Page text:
Thoughts on imagined realities, fictional constructs & January 6th

In a previous blog post I made these assertions:

  • A unique quality of humans is our ability to create imagined realities.
  • Many things that are fundamental to society are fictional constructs.
  • Therefore, humans were always ripe to be exploited by fake news.
  • It is only the increased ability to propagate fake news and the end of gate-keeping caused by technology that has changed, resulting in the current “crisis”.

The attempted insurrection in Washington DC (and the associated delusion about a stolen election) are clear examples of this at play.

Many of those involved inhabit an imagined reality where the coming Biden administration is an illegitimate one. As pointed out in the prior blog post, this type of imagined reality is composed of stories — fictional constructs.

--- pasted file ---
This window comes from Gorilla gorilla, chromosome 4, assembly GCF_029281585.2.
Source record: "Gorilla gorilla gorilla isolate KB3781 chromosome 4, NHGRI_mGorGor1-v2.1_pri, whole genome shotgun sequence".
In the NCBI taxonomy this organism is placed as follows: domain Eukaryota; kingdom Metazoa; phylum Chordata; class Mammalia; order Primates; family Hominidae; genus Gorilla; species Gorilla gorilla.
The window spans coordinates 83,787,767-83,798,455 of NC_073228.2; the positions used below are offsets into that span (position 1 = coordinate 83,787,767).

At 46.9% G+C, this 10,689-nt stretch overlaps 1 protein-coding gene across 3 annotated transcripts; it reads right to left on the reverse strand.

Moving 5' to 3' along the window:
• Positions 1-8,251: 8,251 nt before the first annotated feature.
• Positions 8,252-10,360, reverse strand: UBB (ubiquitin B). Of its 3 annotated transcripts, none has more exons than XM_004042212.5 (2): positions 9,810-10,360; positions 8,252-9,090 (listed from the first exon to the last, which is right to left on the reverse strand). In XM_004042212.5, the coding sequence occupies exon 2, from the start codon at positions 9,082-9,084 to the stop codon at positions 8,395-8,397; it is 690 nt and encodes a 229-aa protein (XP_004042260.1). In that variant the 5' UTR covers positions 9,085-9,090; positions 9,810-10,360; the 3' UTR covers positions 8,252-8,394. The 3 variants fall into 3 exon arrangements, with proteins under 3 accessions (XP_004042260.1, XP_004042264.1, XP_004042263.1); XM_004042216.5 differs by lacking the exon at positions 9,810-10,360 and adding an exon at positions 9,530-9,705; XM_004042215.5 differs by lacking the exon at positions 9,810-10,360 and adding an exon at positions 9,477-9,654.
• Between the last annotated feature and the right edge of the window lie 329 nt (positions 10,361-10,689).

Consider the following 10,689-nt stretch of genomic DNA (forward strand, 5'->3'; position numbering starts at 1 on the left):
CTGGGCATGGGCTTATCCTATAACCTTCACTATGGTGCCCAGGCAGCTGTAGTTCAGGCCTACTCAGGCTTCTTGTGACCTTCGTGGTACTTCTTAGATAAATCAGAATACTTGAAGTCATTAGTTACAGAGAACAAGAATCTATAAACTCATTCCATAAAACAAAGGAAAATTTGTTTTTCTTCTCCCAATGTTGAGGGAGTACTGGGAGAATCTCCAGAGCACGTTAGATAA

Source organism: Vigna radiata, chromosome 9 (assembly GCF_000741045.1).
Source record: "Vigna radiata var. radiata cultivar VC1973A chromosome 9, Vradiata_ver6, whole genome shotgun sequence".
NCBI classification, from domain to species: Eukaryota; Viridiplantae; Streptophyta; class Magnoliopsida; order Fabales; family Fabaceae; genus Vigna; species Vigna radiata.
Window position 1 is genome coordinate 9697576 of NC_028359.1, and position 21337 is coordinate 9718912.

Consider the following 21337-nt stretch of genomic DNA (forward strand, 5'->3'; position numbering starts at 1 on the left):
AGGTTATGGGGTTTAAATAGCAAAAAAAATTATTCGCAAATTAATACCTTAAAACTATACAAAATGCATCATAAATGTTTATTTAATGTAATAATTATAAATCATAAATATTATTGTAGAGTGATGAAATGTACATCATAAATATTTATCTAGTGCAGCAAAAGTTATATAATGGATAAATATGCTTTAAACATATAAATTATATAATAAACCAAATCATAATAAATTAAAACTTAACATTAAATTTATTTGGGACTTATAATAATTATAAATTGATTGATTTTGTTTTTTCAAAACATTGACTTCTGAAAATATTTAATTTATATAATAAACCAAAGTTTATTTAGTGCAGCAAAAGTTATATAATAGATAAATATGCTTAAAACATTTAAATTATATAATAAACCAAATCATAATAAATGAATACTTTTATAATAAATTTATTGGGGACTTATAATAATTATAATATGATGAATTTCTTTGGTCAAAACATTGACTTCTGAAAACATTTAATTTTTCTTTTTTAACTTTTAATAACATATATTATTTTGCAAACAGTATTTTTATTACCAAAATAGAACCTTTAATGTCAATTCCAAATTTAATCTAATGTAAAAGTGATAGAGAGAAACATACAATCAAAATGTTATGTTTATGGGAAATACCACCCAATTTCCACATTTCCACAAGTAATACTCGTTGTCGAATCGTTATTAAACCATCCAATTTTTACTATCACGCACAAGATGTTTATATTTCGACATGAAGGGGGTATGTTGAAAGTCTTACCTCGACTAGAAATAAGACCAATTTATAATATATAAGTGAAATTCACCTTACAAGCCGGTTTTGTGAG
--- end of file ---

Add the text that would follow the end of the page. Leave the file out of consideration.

In this instance, the fictional constructs are things like “Q Anon” conspiracy and the allegations of a fraudulent election. Again, as the previous blog post states, this has created a social identity as an aggrieved group. The attempted insurrection was an expression of the politics of this group.

The key question going forward is the management of this mass delusion. Despite an instinctive dislike of the heavy-handed use of censorship and a distrust of the power of private corporations, it is difficult to see how else this can be addressed in the short-term. 

As the initial blog post stated,

Simply flagging individual articles that appear on social media feeds will not be sufficient to address this. The challenging of fake news is not just about questioning the veracity of stories, it is challenging the myths that build and sustain a community.

This cannot be done on a piecemeal basis. It requires a sustained campaign to destroy a false reality.

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